A number of Vancouver area patients had their long-awaited surgeries postponed earlier this month.
Their surgeon was hit by a cyclist as he crossed the road and was unable to work. He suffered three broken ribs, a black eye and other scrapes and bruises.
Fortunately, he is now back at work and will not likely experience any lasting physical effects from the accident. But as a small group gathered around him at a recent dinner party where he displayed his wounds, the question came up as to what would have happened had he not been able to return to work?
Had he been hit by a motorist, ICBC would have likely compensated him for his injuries and loss of income. However, since he was hit by an uninsured cyclist, although he could sue, he would likely be out of luck.
This prompted a question that is frequently voiced in cities around the world: “Should bicycles be registered?”
I promised to do some research on the pros and cons of registration. However, having once proposed the idea myself to former city councillor Gordon Price following a personal incident involving a cyclist, I knew the cons would likely outweigh the pros.
In my case, I was driving at the time and not injured. What made the accident remarkable was that I did not hit a cyclist; a cyclist hit me as I was waiting for someone to vacate a parking space.
As the cyclist lay motionless on the pavement, I feared he was seriously injured. I also feared that no one would ever believe that a well-dressed middle-aged real estate developer driving a large Lexus SUV was somehow not responsible for his injuries.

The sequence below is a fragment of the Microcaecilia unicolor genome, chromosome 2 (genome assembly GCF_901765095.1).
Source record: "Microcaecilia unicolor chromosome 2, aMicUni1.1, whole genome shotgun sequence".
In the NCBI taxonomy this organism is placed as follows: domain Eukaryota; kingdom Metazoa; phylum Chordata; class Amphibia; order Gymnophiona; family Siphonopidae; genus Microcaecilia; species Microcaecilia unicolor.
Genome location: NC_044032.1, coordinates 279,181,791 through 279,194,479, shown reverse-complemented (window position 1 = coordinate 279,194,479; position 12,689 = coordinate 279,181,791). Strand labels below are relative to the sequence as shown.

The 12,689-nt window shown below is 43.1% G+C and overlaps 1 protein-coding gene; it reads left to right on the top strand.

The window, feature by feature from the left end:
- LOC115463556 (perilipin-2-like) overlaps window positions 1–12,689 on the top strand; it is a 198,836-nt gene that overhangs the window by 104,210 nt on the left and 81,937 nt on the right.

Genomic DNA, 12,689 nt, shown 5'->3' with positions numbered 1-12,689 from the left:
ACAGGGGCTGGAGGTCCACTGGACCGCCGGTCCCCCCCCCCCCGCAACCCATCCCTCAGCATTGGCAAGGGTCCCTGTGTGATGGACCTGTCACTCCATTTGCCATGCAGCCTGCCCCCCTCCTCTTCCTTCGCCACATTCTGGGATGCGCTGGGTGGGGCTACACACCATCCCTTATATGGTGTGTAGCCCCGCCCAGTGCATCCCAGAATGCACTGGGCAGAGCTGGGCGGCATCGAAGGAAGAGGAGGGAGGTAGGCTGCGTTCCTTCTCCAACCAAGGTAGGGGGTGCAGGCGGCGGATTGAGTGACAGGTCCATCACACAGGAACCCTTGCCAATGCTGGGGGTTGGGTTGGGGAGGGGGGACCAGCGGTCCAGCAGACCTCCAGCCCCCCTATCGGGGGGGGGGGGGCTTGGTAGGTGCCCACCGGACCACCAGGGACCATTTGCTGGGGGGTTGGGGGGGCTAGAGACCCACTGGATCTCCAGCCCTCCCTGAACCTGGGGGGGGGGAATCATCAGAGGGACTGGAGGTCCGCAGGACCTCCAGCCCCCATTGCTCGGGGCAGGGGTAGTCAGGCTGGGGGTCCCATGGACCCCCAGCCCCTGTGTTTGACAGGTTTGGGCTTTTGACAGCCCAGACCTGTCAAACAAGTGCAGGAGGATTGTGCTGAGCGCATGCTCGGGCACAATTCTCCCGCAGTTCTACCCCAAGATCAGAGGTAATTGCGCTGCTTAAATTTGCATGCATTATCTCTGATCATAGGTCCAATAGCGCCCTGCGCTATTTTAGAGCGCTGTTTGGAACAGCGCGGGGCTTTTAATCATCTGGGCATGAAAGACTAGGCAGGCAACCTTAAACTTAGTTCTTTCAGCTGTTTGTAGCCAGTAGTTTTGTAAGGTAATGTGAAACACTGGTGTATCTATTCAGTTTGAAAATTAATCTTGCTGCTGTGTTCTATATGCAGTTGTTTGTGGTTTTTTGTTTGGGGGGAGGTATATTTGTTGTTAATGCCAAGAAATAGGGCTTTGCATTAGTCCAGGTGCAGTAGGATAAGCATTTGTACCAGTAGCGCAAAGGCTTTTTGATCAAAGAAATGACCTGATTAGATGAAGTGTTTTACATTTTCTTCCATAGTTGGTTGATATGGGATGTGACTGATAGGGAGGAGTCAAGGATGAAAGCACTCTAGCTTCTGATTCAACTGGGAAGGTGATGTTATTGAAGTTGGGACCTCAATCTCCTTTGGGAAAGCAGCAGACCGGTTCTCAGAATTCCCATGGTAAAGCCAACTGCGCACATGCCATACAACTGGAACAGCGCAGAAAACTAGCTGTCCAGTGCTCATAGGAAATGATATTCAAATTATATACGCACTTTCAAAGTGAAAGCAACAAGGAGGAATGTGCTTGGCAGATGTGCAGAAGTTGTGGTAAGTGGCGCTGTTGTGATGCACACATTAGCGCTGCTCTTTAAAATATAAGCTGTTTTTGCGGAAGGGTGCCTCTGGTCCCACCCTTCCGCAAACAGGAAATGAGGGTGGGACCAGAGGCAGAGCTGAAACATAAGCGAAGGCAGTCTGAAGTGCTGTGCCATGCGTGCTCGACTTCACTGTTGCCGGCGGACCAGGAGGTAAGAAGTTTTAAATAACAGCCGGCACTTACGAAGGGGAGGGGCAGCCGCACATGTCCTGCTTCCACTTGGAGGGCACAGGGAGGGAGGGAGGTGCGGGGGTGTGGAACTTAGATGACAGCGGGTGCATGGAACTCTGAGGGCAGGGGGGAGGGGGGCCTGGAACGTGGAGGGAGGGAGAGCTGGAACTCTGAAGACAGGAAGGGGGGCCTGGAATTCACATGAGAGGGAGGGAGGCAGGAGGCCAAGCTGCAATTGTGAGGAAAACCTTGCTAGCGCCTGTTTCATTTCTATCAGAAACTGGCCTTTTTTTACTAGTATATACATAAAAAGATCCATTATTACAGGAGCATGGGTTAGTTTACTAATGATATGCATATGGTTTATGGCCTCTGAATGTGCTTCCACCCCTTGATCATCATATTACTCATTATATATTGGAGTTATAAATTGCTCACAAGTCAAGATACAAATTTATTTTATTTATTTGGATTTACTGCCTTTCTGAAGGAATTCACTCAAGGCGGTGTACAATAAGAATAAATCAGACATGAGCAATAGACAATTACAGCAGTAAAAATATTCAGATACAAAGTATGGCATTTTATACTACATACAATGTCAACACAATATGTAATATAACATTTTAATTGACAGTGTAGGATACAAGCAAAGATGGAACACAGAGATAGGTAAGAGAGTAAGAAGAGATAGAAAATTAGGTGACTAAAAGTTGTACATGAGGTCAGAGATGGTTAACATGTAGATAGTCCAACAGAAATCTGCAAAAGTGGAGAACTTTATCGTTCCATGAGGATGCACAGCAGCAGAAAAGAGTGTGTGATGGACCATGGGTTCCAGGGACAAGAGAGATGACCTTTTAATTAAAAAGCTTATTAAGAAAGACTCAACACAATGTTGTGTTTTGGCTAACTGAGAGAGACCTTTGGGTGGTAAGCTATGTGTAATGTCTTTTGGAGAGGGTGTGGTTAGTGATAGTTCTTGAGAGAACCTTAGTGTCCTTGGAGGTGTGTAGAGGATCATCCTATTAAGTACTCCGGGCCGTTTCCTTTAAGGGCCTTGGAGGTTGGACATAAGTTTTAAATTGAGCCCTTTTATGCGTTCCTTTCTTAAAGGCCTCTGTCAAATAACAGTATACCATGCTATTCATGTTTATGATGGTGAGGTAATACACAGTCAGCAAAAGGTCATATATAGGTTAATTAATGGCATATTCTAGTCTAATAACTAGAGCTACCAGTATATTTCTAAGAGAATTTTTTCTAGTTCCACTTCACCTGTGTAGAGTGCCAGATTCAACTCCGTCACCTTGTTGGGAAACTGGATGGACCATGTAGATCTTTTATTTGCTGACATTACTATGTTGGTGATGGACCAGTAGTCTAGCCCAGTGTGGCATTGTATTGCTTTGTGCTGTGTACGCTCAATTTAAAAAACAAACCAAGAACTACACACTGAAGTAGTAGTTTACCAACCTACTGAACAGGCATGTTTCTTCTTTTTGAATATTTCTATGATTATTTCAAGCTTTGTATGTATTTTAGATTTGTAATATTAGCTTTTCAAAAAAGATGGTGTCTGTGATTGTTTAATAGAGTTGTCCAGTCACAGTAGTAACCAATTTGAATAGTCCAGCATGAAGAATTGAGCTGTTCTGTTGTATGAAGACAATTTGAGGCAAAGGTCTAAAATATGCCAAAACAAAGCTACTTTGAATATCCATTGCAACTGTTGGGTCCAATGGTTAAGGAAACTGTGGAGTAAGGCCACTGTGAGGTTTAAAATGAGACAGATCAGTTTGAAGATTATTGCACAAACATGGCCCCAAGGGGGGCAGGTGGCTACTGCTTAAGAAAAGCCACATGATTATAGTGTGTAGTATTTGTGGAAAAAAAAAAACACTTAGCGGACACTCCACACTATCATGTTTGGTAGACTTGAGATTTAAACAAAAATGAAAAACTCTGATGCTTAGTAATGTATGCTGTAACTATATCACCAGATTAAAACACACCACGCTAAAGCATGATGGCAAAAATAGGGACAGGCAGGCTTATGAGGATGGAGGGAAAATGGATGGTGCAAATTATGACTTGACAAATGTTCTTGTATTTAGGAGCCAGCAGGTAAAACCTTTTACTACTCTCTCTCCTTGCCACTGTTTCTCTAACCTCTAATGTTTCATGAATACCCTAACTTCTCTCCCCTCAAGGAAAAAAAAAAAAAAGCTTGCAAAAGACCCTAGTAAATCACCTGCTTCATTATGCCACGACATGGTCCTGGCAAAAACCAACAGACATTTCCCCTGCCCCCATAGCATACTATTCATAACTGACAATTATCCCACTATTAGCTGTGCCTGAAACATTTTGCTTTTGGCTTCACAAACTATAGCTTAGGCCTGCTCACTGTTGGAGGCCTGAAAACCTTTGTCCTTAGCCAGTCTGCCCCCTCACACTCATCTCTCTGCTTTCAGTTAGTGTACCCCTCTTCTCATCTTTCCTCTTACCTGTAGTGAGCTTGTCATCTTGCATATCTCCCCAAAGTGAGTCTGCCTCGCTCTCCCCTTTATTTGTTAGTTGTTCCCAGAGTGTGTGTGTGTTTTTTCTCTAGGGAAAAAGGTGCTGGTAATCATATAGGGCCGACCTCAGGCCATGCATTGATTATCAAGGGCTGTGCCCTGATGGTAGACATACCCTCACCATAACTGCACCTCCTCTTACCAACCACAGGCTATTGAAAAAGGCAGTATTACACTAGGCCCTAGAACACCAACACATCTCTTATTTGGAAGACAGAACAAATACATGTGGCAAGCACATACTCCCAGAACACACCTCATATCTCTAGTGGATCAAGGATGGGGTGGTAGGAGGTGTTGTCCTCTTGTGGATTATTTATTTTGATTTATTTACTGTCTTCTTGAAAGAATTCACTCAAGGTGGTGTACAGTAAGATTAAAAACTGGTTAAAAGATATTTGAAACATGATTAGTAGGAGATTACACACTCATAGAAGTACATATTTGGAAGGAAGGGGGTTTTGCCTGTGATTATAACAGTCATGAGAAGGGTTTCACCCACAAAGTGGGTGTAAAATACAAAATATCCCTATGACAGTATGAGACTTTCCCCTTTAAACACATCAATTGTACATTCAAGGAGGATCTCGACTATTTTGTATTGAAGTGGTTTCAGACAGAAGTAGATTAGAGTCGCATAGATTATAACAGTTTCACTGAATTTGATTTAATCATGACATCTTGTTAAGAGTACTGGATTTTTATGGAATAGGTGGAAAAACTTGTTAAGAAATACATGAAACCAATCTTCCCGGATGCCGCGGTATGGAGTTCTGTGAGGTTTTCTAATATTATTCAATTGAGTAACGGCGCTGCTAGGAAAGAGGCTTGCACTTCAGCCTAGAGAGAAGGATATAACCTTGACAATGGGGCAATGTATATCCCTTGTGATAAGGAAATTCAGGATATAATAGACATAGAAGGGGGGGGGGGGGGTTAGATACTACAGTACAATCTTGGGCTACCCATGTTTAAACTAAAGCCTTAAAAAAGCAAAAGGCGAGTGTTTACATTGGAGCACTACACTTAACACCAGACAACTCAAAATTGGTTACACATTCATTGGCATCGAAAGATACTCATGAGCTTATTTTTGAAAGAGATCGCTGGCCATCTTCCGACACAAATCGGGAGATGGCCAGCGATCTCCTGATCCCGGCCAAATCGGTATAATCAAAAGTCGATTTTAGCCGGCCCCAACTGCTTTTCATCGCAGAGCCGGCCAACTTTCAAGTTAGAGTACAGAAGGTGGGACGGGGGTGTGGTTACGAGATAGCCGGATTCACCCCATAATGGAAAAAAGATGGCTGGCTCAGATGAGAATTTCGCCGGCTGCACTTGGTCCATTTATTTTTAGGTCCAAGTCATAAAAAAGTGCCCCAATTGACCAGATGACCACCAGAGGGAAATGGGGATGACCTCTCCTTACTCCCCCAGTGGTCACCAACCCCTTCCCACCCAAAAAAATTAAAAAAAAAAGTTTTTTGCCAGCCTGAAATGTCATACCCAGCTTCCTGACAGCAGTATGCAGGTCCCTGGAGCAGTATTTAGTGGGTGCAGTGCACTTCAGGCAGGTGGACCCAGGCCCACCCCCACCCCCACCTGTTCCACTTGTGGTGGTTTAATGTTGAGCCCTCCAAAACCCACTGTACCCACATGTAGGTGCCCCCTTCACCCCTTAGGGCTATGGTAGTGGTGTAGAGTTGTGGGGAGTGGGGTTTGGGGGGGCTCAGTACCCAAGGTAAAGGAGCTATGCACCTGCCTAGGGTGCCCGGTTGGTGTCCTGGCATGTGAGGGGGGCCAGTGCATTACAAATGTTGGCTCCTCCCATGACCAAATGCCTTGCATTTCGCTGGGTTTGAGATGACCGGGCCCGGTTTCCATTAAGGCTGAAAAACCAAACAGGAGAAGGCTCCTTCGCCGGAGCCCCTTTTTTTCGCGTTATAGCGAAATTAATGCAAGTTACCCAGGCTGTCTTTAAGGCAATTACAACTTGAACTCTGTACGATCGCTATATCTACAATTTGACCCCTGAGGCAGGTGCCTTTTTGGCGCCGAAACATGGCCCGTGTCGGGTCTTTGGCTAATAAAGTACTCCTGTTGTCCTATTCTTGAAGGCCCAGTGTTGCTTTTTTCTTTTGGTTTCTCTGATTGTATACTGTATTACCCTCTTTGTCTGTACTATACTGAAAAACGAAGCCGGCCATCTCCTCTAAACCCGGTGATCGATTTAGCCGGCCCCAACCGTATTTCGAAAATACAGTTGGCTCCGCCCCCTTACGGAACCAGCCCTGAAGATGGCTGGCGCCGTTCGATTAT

Fortunately a witness came forward and told the police he saw the whole thing. The cyclist was a courier and apparently had been “bunny-hopping” down the sidewalk before hitting my car.
Fortunately he recovered. However, I had to pay to repair the damage he did to my car.
As a child growing up in Toronto, I had a licence plate on my bicycle because it was a legal requirement from 1935 to 1957. However, the law was discontinued because, according to Toronto authorities, “it often resulted in an unconscious contravention by young children and poor public relations with police officers.”
Toronto considered bringing back bicycle registration in 1984, 1992 and 1996 to address bike theft, riding on sidewalks and traffic law compliance, and couriers.
However, each time registration was rejected since the costs were estimated to be far greater than the revenues.
Other countries around the world have either implemented bicycle registration programs or considered doing so.
Until recently, it was compulsory to register a bicycle in Switzerland as a way of getting cyclists to purchase third party liability insurance. However, earlier this decade, the Swiss parliament abolished the licences since the costs far outstripped the revenues.
Japan is one country that does require all new and resale bicycles to be registered with the local government. This is done as an anti-theft measure. New bicycles are registered at the time of purchase.
Resale bicycles are registered at a neighbourhood police station with appropriate documentation to prove they have not been stolen.
In Vancouver, arguments in favour of bicycle registration are: it will help ensure cyclists pay their fair share towards road improvements; licensing and registration programs will make cyclists more lawful; bicycle registration will reduce theft; and as the surgeon pointed out, increase the likelihood that third-party insurance is in place.
Arguments against a registration program are: rather than raise money, it would cost money; it would discourage people from cycling at a time when we want to do the opposite; and it would be difficult to enforce.
For these reasons, I do not expect bicycle registration in Vancouver’s immediate future. However, we do need to do a better job of preventing bike theft and discouraging reckless and unlawful behaviour by cyclists.
After all, none of us wants to have our surgery cancelled because our doctor has been hit by a cyclist and is lying in a nearby hospital bed.